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ViaSat’s Share Price Dips Amid Solid Improvement in Revenue

Shares of ViaSat Inc. touched a one-year low on May 21, despite the company having reported the day before significant increases in revenue in its fourth-quarter and year-end financial results for fiscal 2014.

Carlsbad-based ViaSat (Nasdaq: VSAT) increased revenue in the fourth quarter to $343.9 million, up 11.4 percent from $308.7 million in the same quarter the year prior. Likewise, the electronics builder and service provider grew its yearly revenue by 20.6 percent to $1.35 billion. The company has grown its annual revenue every year — by 29.5 percent from 2012 to 2013 — since it posted revenue of $278.6 million in 2004.

Still, the company reported net losses for the recent quarter and fiscal year, which ended April 4. But while its quarterly loss of $3.5 million compares unfavorably with the $1.9 million profit in the year-ago quarter, its fiscal 2014 net loss of $9.4 million was a marked improvement from the prior year, when it posted a net loss of $41.2 million. The company released its results late May 20.

Nevertheless, traders took shares of Carlsbad’s biggest tech company down more than 9 percent the next day to $53.03 before they bounced up slightly to close at $53.87.

The stock made its move after ViaSat posted pro-forma diluted earnings — a closely watched number — of 10 cents per share. Analysts collectively predicted 11 cents per share, according to published reports. In the year-ago quarter, that earnings figure was 19 cents per share.

Wells Fargo Securities analyst Andrew Spinola said in a May 20 research note that he viewed any sell-off as a buying opportunity, saying the stock could go to $70 or higher.

Spinola upgraded shares of ViaSat on May 16, giving them a rating of outperform. A near-term slowdown in subscription growth “is obscuring a very strong financial outlook” for its current fiscal 2015, he wrote.

“We’re excited about building on our momentum and the prospects for continued growth,” ViaSat CEO Mark Dankberg said in a prepared statement. Dankberg noted that the company’s ViaSat-2 satellite is under construction, adding that his firm increased its discretionary spending on research and development as well as on “legal expenses to protect that R&D.” The company has filed two lawsuits against Space Systems Loral, which built its ViaSat-1 satellite.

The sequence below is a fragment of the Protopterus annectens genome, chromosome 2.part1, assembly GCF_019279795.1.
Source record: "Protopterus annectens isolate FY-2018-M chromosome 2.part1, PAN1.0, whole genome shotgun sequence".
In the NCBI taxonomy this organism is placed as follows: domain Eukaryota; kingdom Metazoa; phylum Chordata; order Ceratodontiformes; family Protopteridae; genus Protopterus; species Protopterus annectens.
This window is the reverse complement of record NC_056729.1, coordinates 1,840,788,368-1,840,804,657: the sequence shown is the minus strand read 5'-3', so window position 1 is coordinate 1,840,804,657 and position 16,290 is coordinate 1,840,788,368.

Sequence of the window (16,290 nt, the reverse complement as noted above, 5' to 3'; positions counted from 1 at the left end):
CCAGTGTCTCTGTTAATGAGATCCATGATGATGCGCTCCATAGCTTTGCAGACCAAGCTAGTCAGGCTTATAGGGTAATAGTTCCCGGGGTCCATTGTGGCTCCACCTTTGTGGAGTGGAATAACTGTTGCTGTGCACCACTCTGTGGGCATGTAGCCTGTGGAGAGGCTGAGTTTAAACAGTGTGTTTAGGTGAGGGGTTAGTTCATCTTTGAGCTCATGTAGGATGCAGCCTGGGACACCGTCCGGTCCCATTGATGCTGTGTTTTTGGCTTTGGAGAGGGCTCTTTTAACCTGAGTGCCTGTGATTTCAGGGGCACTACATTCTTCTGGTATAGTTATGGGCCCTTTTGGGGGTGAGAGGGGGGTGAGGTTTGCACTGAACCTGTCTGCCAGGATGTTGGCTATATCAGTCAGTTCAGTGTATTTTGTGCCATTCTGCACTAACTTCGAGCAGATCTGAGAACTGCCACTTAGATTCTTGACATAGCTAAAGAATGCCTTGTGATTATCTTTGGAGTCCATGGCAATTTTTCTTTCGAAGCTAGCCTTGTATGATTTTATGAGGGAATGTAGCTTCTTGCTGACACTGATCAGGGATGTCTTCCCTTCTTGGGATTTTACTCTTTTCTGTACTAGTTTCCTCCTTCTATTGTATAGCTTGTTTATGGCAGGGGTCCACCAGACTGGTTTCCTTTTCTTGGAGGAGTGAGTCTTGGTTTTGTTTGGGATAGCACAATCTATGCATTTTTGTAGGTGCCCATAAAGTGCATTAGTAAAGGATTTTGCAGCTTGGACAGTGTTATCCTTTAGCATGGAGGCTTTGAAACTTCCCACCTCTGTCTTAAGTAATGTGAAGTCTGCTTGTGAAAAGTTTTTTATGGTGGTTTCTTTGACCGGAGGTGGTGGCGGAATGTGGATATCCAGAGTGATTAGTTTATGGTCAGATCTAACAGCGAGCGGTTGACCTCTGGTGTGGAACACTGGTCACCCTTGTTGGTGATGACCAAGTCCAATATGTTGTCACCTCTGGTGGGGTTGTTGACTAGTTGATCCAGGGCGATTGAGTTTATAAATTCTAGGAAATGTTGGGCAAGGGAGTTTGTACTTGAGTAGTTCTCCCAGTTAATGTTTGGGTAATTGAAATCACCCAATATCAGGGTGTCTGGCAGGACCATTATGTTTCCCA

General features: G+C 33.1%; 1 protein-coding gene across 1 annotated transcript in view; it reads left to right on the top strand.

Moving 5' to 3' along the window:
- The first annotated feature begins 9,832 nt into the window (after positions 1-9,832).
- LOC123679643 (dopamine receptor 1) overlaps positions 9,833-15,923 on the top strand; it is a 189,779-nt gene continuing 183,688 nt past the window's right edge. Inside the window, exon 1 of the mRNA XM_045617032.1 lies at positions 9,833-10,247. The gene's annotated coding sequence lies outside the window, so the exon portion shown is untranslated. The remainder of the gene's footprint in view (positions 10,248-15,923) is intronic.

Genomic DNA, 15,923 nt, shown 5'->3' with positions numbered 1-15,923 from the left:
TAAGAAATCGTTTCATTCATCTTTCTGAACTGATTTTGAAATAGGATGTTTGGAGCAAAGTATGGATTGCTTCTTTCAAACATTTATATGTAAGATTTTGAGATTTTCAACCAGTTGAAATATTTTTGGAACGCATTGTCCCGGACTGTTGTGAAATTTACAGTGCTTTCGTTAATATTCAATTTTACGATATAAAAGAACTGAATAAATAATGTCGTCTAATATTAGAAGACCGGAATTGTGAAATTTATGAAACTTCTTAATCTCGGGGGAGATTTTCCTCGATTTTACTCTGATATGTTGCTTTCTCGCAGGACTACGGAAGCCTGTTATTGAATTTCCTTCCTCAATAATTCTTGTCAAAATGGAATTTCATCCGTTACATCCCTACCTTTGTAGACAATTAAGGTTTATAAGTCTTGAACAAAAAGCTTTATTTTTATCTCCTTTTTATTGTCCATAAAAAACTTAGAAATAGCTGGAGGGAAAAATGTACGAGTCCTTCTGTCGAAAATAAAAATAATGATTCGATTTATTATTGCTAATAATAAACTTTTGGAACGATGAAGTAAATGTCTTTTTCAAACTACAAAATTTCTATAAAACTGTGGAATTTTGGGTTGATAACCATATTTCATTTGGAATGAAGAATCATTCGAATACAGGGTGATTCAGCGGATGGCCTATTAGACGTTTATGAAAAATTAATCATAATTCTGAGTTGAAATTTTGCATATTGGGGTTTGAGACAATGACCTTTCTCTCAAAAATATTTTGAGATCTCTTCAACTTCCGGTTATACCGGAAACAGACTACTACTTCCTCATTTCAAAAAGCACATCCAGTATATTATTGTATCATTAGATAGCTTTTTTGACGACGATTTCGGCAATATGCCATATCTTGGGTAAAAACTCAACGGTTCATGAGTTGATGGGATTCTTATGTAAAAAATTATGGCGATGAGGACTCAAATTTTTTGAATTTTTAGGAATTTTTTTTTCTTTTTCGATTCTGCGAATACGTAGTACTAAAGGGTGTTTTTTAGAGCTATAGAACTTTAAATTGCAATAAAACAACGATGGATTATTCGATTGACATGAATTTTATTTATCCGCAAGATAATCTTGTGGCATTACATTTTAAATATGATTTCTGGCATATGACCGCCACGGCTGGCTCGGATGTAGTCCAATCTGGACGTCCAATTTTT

New Initiatives, Army Work

All of this comes as ViaSat pushes ahead with new initiatives, such as a deal with Thuraya Telecommunications Co. of the United Arab Emirates. The partners plan to develop and launch a highly secure satellite network devoted to machine-to-machine communications. Machine-to-machine is an area expected to grow as more everyday objects are given the capacity to exchange data. The businesses said they will go after opportunities in the energy, utility, logistics and enterprise spaces.

ViaSat also recently said it is rolling out a business version of its broadband satellite communications services, using the ViaSat-1 satellite parked over North America. The service, called Exede Business, augments services provided to homes — and to a growing number of commercial airlines.

In addition to services, ViaSat builds hardware and counts several militaries among its customers. The Pentagon reported May 20 that the company received a $30.6 million U.S. Army deal for production and support of the enhanced bandwidth efficient modem.

ViaSat was in the news in April when it won $283 million in damages in a patent infringement and breach of contract case against Space Systems Loral. The case, involving three patents, is not over yet. ViaSat is also pursuing another case — filed 13 months after the first — involving another set of patents.

ViaSat, founded in 1986, was one of several businesses spawned by Linkabit Corp. Linkabit was sold in 1980, and two of its principals went on to found Qualcomm Inc. (Nasdaq: QCOM).

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